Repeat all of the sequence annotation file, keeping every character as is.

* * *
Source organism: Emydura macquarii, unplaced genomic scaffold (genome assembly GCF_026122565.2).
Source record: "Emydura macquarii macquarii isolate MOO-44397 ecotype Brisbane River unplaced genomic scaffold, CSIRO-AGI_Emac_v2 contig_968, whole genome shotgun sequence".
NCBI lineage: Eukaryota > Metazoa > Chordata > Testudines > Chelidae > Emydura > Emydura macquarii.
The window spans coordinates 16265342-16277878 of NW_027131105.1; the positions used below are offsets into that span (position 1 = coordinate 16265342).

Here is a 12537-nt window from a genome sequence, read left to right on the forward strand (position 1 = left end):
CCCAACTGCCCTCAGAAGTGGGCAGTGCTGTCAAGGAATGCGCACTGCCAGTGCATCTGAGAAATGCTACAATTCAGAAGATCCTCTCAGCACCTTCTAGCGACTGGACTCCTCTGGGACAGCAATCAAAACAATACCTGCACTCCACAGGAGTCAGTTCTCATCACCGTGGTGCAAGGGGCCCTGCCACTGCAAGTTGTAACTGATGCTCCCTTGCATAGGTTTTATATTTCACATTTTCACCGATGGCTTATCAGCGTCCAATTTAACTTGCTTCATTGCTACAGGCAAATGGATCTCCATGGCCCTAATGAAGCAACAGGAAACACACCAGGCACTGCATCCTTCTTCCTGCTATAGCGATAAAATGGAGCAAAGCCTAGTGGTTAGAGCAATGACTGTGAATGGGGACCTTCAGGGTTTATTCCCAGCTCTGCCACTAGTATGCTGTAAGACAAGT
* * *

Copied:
Source organism: Emydura macquarii, unplaced genomic scaffold (genome assembly GCF_026122565.2).
Source record: "Emydura macquarii macquarii isolate MOO-44397 ecotype Brisbane River unplaced genomic scaffold, CSIRO-AGI_Emac_v2 contig_968, whole genome shotgun sequence".
NCBI lineage: Eukaryota > Metazoa > Chordata > Testudines > Chelidae > Emydura > Emydura macquarii.
The window spans coordinates 16265342-16277878 of NW_027131105.1; the positions used below are offsets into that span (position 1 = coordinate 16265342).

Here is a 12537-nt window from a genome sequence, read left to right on the forward strand (position 1 = left end):
CCCAACTGCCCTCAGAAGTGGGCAGTGCTGTCAAGGAATGCGCACTGCCAGTGCATCTGAGAAATGCTACAATTCAGAAGATCCTCTCAGCACCTTCTAGCGACTGGACTCCTCTGGGACAGCAATCAAAACAATACCTGCACTCCACAGGAGTCAGTTCTCATCACCGTGGTGCAAGGGGCCCTGCCACTGCAAGTTGTAACTGATGCTCCCTTGCATAGGTTTTATATTTCACATTTTCACCGATGGCTTATCAGCGTCCAATTTAACTTGCTTCATTGCTACAGGCAAATGGATCTCCATGGCCCTAATGAAGCAACAGGAAACACACCAGGCACTGCATCCTTCTTCCTGCTATAGCGATAAAATGGAGCAAAGCCTAGTGGTTAGAGCAATGACTGTGAATGGGGACCTTCAGGGTTTATTCCCAGCTCTGCCACTAGTATGCTGTAAGACAAGT